The Ephraim Relief Society Granary was built in the early 1870s and was owned by Relief Society women, who used it to store wheat as part of the grain saving program that operated throughout the Church of Jesus Christ of Latter-day Saints.

Patrons view an art exhibit inside the restored gallery space at the Granary Arts Center.

The program is still a source of pride for the Relief Society. Wheat is depicted the Relief Society emblem—and a bronze rendition of that emblem is on the exterior of the Relief Society headquarters building in downtown Salt Lake City.

At one time nearly every Utah town had a Relief Society granary, but today only nine remain. At the time, the Sanpete Valley was known as the “granary of Utah.” Grain fields extended along the valley for 30 miles from Fairview to Manti. The Ephraim Granary was regarded as one of the finest of Relief Society granaries.

When the Ephraim Relief Society purchased the granary and the Relief Society Hall on the second floor of the Ephraim Co-op, it gave the organization a public presence on Main Street. Today the granary stands as a symbol of early female autonomy, economic success and charitable endeavors in 19th Century Ephraim.

The Ephraim Relief Society was organized in 1856, just two years after the first Mormon settlers came to Ephraim. Because of hostile Indians in the area, the town started out in a walled fort. Women first held Relief Society meetings in a “small hall inside the fort in an outdoor bowery,” according to a typed history of the Ephraim Relief Society now on file at the Church History Library in Salt Lake City.

In 1860, after local members moved out of the fort and built their first chapel, the Relief Society began meeting there. According to the typed history, this arrangement continued until the women bought their own hall on the second floor of the Co-op in 1872.

Shortly after arriving in the Salt Lake Valley, Brigham Young asked congregations to store up grain, partly in response to years when “Mormon Crickets” and grasshoppers had decimated the harvest.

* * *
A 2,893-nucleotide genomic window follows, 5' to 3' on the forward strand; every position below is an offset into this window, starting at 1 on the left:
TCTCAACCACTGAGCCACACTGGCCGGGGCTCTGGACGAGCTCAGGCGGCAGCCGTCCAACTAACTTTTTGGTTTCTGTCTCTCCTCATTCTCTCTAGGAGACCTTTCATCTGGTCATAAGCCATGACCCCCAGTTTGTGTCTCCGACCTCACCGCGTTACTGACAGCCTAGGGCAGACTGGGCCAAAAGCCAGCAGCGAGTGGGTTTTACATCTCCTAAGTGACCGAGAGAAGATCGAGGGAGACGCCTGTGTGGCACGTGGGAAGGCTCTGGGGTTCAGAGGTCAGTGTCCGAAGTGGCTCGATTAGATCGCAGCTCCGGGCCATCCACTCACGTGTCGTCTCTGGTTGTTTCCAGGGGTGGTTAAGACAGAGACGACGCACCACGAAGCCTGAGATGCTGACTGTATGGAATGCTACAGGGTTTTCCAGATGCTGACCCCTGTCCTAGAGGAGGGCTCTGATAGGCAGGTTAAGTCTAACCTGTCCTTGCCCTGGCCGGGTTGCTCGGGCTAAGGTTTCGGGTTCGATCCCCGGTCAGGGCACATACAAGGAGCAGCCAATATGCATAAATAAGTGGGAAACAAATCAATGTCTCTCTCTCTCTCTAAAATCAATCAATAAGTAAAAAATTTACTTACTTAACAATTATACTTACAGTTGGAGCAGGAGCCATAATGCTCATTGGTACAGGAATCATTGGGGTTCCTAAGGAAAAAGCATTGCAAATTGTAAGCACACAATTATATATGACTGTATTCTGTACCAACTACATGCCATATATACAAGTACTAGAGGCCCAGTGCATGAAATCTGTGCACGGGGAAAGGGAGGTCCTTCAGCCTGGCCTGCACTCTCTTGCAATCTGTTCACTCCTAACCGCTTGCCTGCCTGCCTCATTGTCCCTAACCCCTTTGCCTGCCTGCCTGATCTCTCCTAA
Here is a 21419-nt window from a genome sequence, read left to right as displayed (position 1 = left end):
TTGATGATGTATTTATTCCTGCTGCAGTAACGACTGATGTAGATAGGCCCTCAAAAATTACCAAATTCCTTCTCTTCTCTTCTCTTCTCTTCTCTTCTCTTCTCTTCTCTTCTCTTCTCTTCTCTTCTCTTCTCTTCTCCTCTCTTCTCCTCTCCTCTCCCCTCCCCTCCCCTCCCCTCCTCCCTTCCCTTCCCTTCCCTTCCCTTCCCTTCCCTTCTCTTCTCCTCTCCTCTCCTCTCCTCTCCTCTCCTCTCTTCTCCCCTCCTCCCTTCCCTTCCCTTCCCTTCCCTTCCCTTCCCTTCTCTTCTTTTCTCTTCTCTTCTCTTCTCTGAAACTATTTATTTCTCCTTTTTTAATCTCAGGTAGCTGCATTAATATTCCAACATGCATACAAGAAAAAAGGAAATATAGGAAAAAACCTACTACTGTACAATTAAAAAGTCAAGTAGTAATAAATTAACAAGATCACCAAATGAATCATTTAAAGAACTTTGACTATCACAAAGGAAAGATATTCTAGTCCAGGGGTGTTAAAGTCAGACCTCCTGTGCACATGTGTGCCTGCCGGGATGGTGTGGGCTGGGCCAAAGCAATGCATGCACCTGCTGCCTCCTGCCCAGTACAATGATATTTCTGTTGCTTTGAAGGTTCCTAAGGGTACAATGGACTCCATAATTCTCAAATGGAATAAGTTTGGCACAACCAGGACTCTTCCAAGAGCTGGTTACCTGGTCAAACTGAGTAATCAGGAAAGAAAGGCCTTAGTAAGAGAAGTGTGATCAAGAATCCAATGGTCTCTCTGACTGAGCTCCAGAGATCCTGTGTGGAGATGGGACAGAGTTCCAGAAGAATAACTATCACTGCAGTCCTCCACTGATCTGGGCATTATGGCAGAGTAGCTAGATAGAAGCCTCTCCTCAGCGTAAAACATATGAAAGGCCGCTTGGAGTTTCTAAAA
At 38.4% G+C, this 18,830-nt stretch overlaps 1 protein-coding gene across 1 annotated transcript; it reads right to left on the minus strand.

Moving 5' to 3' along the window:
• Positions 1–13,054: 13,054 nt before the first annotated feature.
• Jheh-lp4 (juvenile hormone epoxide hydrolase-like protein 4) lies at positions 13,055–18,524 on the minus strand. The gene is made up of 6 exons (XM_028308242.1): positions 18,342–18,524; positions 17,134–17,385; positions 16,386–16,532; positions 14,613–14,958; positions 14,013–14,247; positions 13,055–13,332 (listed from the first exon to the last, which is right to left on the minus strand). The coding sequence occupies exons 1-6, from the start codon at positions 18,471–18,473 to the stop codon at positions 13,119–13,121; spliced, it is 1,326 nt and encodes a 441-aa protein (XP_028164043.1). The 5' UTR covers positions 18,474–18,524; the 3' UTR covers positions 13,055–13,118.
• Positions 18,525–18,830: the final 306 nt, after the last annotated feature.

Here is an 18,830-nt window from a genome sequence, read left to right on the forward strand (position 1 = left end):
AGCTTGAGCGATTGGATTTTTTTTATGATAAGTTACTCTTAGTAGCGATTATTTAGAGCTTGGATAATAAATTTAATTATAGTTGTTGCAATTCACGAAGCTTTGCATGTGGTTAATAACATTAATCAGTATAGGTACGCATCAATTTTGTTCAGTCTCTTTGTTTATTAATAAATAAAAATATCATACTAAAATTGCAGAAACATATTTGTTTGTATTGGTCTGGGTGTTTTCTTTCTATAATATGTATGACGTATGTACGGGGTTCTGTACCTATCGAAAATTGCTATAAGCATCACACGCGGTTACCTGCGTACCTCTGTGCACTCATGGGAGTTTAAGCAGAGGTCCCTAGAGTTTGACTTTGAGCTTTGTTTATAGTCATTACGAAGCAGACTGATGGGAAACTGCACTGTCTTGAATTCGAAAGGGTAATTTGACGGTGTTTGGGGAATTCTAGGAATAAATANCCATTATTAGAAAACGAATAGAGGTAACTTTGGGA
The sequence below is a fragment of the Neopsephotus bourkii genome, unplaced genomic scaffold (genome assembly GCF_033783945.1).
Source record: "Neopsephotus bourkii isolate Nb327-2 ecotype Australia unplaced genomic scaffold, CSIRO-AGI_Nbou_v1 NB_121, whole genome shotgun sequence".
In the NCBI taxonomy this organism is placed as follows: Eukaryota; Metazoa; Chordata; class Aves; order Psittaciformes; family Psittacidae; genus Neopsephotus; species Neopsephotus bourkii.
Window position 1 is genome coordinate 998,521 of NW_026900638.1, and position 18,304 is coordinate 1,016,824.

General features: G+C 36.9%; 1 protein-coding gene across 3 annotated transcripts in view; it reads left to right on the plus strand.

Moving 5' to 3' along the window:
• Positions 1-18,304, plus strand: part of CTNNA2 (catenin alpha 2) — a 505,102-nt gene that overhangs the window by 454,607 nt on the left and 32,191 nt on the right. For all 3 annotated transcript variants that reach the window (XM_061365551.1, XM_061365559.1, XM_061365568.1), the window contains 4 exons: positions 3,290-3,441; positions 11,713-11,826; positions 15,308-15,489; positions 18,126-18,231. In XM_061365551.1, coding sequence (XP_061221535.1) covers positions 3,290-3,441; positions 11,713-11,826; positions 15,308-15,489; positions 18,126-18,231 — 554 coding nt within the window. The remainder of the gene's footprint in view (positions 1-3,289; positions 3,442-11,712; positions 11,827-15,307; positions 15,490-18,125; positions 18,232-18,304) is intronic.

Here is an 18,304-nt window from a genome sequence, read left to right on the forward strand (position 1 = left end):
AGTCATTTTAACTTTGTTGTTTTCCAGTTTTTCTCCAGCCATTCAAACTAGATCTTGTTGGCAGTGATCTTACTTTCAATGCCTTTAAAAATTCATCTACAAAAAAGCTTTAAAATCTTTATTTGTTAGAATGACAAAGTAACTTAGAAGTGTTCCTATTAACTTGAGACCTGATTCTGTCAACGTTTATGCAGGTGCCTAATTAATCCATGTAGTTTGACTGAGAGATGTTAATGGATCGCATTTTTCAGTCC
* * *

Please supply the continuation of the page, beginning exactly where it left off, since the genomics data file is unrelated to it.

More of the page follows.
In 1876-1877, Brigham Young became frustrated by milquetoast efforts to store grain and asked Relief Society General Secretary Emmeline B. Wells to head up the program. The Relief Society worked with gusto.

The Ephraim Relief Society was particularly successful. At one time, the organization had 200,000 pounds of wheat in storage.

The women donated other goods too. The typed history says, “Hundreds of dozens of Sunday eggs were gathered each summer…. Everyone had cows and donated milk for cheese, and practically all the wool for quilts was given from local sheep herds.”

That history adds, “Marion Dorius has been in charge of collecting Sunday eggs this year. She has done exceptionally well. I’ve heard that she rewards the children with lump sugar when they bring a heaping full basket of eggs…,”

An 1881 ledger listed other assets of the local Relief Society, besides the granary, as share in the Co-op valued at $40, along with shares in a thresher, sawmill, straw mill, a knitting machine, a cheese vat, a share in a book called “Women of Mormondom,” a silk farm and machinery used to manufacture silk.